Student grants in government’s crosshairs
The amount of time students can spend getting their degree could be cut if plans submitted by a government education panel are adopted.
Although government leaders say that no concrete decisions have been made, a reform package set to be introduced in the spring could well feature cuts to the SU student grant programme as a centrepiece.
Several models have been suggested by the committee, and most pointed to reducing the number of years students can receive SU so that it matches the amount of time it should take to complete their programme. Currently students can receive an extra year of SU.
The government is also looking at cutting funding for those students who switch back and forth between courses and schools in order to extend their SU benefits. Other proposals include limiting SU payments to the school year, instead of year round, as under the current system, and differentiating SU amounts based on study programmes.
Although a poll released last week indicated that the majority of Danes are against making cuts to the SU programme, sources in the Education Ministry told Politiken newspaper that “nothing was sacred” when it comes to trimming SU’s 17 billion kroner annual price tag in order to kick two billion kroner back into state coffers each year.
A spokesperson for the opposition Dansk Folkeparti (DF) said the government was on the wrong track.
“It makes no sense just to kick students out of school,” Jens Henrik Thulesen Dahl, a DF spokesperson, told Politiken newspaper. “The government would do better to examine the system and culture of higher education.”
The idea is to save money by getting students through school more quickly, but Jacob Ruggaard, the head of student union Danske Studerende Fællesråd, thinks any cuts in SU would be bad.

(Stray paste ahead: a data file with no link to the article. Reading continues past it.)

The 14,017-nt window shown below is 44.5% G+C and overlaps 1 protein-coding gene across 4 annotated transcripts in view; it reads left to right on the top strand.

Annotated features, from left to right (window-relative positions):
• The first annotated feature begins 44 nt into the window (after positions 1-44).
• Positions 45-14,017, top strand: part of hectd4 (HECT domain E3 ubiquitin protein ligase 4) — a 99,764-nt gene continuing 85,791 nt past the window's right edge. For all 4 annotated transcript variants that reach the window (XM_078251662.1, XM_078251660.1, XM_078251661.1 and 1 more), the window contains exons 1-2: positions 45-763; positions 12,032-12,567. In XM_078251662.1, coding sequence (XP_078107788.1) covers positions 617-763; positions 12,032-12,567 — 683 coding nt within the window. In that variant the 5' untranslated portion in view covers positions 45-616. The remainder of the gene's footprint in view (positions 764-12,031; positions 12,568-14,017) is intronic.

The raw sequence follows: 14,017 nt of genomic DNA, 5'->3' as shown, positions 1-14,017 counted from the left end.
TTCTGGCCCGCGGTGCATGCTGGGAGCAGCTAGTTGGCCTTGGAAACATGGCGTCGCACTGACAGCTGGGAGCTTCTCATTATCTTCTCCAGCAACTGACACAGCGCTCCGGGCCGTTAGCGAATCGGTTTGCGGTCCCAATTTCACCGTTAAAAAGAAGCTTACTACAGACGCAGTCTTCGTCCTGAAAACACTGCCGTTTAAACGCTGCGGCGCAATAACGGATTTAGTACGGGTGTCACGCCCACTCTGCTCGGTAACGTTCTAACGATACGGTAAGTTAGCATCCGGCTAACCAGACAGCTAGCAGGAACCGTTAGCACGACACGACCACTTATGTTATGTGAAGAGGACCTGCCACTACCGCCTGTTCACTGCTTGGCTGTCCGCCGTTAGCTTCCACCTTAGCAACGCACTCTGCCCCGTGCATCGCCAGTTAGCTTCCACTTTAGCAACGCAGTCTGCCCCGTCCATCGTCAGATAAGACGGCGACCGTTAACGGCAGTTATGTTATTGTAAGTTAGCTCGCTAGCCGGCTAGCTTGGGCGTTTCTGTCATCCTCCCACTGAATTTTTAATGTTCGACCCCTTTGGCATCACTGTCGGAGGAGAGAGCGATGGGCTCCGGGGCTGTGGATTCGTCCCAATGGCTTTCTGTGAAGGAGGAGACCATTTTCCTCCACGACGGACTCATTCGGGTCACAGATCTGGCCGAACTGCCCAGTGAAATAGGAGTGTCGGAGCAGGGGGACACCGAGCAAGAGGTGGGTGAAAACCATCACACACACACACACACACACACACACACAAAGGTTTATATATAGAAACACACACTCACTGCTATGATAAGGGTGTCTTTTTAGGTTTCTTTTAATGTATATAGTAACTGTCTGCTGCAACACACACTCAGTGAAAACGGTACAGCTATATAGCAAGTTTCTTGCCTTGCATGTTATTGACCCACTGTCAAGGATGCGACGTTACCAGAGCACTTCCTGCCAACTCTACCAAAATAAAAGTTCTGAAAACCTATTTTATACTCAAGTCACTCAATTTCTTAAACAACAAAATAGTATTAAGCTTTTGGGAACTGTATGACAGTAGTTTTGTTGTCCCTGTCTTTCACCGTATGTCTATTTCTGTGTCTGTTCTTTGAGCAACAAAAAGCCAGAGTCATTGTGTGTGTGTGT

“Trimming the extra year of study would be counter-productive,” Ruggaard told Politiken. “It would force students who are already behind to work even harder.”
Ruggard said students are already moving through the system faster than in years past.
The education minister, Morten Østergaard (Radikale), declined to comment on any possible changes in SU, the cost of which has nearly doubled in ten years.
The increase is due in large part to a growing number of students choosing to go on to higher education.
Lars Andersen, the head of AE, a left-leaning think-tank, said the increase should be welcomed by decision makers.
“It is a good sign because it shows that more people are trying to educate themselves,” Andersen told Politiken. “It costs more in SU, but higher education pays for itself in the long run.”
Business leaders, however, argued that the money could be spent more effectively, particulalry at a time when most other areas are facing cuts.
“Costs are going to continue to rise until 2020, where we expect 10,000 more in higher education,” Jannik Schack Linnemann, education policy manager for chamber of commerce Dansk Erhverv, told Politiken. “SU needs to be adjusted to eliminate wasted years and payments to those students who still live at home.”